Share a Southern family tradition and tell us why it remains important, or why you have left it behind as an adult?
I’m happy and proud to carry on my family’s food traditions. With the help of my mom and my aunt, Lance and I are starting to learn more about what my grandmother and great-grandmother used to make. Of course, the challenge is that they did so much by sight and feel, and altered recipes without leaving a written record. But we’re going to try our best to recreate the rolls, biscuits, breads, and cakes that the Southern women in my family were famous for. I admit that I haven’t been inspired enough to pursue canning, though — there are some things I’m okay with buying at the store.
What brings you the most pleasure in your life right now and how has that changed over the years?
I love walking and biking around Richmond. And I love getting friends and family together over a good meal, followed by board games or Charades. I have an eternal love for games; the difference now is I’m slightly more comfortable with losing.
What did you want to be when you grew up and how different is that from where you are now?
At various points in my childhood, I wanted to be a performer of some kind — first, it was a ballerina. Later, an actress. I was a total ham as a kid. I would ask my parents to sit on our couch in the living room to watch my latest ballerina moves. I loved being on stage, and the opportunity to dress up in costumes and make-up was a bonus. In college, I was in an improv group. I always liked making people laugh and trying to embody different characters.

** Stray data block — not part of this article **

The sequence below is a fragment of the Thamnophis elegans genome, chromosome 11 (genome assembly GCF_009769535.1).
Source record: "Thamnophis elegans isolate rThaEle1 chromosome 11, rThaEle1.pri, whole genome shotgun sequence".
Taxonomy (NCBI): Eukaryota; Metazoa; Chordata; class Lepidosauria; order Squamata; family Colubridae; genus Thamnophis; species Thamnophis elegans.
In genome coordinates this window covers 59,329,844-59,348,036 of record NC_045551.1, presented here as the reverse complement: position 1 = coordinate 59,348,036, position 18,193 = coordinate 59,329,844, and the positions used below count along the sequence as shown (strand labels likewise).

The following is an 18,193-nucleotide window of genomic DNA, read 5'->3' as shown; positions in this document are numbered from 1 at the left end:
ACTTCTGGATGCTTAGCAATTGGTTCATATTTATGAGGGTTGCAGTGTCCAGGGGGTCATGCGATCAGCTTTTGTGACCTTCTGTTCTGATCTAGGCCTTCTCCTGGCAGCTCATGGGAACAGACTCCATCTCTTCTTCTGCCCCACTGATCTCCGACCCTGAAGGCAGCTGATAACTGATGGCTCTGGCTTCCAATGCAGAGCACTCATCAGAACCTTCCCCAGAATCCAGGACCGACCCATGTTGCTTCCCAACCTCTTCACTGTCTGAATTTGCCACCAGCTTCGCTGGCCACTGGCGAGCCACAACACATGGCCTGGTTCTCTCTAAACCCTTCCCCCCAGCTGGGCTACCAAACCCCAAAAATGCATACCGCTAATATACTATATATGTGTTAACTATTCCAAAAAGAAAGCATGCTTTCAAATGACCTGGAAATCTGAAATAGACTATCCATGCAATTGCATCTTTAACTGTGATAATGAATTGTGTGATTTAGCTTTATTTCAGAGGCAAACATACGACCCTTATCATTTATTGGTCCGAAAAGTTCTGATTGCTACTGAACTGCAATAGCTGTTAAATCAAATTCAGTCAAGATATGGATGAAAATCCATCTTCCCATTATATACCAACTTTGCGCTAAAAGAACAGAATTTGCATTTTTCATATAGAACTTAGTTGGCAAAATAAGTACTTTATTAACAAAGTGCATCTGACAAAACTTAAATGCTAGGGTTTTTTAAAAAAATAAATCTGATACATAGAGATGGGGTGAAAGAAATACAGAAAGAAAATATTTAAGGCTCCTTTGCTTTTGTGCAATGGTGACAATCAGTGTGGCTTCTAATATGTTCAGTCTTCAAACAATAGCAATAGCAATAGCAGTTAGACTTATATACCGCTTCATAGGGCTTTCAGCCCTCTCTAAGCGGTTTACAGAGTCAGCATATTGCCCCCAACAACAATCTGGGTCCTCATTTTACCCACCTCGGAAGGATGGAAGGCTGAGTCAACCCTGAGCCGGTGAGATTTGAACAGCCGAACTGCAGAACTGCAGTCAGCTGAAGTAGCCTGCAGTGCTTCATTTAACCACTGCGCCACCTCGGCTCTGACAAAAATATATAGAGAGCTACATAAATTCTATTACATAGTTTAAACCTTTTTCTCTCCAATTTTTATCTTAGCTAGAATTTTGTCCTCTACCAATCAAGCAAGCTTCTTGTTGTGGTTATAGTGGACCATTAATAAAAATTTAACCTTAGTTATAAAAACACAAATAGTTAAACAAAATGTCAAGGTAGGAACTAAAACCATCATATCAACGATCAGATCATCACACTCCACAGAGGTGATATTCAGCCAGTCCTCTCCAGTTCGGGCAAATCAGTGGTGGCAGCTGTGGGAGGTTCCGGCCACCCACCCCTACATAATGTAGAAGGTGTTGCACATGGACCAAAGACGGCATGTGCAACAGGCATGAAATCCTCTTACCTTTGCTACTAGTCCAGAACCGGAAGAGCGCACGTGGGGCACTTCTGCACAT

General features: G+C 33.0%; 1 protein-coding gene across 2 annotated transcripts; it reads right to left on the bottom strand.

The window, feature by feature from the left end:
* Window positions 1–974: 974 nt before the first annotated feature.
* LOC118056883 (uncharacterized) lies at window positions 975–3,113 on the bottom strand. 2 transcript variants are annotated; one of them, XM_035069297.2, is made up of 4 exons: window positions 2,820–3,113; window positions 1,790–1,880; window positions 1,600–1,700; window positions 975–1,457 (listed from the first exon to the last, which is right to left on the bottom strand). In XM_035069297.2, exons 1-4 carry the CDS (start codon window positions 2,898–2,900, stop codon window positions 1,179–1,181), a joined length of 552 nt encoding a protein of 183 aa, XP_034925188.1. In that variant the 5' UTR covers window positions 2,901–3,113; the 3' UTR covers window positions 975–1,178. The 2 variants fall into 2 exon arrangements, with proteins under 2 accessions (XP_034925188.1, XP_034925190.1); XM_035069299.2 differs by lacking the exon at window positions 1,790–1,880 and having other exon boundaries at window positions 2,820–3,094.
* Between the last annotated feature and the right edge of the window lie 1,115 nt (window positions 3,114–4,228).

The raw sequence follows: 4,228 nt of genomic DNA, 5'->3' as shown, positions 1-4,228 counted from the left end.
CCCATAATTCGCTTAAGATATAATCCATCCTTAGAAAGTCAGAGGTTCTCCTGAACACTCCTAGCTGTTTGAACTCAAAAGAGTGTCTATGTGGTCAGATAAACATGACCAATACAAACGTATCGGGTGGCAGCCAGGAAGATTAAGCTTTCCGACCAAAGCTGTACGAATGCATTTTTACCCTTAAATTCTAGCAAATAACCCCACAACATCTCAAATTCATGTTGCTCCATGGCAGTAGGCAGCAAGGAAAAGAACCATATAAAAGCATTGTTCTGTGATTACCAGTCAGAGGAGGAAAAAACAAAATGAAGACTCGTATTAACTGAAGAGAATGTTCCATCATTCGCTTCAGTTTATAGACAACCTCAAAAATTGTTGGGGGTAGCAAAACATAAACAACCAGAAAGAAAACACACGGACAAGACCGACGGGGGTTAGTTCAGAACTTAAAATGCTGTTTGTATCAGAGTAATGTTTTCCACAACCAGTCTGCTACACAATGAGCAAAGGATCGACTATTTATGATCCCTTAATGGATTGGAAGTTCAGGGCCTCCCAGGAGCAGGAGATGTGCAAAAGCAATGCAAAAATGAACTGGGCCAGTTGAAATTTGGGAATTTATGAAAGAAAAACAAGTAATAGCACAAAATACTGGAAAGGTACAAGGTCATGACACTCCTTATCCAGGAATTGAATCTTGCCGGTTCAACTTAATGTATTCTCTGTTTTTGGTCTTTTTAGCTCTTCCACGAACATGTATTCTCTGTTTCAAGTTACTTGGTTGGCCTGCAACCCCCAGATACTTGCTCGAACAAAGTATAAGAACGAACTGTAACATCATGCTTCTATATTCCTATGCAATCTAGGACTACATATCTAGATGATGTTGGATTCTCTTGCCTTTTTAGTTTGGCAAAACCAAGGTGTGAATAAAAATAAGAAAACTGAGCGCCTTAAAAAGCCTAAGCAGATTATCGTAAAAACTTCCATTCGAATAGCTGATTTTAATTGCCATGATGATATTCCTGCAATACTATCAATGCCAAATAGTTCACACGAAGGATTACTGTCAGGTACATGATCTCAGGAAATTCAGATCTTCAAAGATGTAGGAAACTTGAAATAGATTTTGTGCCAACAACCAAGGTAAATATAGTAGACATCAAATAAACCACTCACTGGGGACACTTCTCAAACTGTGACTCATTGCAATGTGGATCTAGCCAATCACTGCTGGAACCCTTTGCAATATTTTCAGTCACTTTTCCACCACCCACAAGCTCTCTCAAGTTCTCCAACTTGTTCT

Later, I imagined I’d pursue a career in the nonprofit field — which I did, for a time. I studied West African history, French, and International Relations in college, and working for an international NGO seemed like a good fit. I worked in nonprofit communications, and that’s where I honed my filmmaking skills: from pitching an idea to interviewing to editing, and where I saw how powerfully video could translate a nonprofit’s mission. Lance and I found ourselves spending a lot of time making videos on nights and weekends, and after several years we saved up enough to take our business full-time. I still find great value in producing videos for nonprofits, but also love the flexibility of being able to produce independent documentaries. My early theater days influence my love for storytelling, and I’m still getting a chance to create something for audiences to watch and react to.
What stereotype about Southerners needs to be laid to rest?
I think there’s a sense that Southerners are a homogenous group; there’s not respect for the many things that “Southerner” can mean. The podcast that the Southern Foodways Alliance produces, called Gravy, does a great job showing the diversity of the South. They have stories about Laotian communities in North Carolina, about hotels owned by Indian immigrants, about coal miners’ lunches, and the pleasure found in Cracker Barrel. The podcast helps reveal the many different cultures within the South, each of which has distinct food ways, accents, music. There’s also a stereotype that Southerners are stuck in an old-fashioned way of doing things and that time stands still down South. But obviously things are always changing. We hear about African American families choosing to return to Southern cities like Atlanta. We hear about young people flocking to urban centers like Richmond and Durham. People are carving out their piece of the South, and I’m happy to see it become more progressive and dynamic in the process.
Bonus: Pee-can or pa-cauhn?
I say pa-cauhn. My meemaw would tell me I say it “short and choppy.” Some people think I have an accent, but to meemaw’s ears I sound like a Northerner.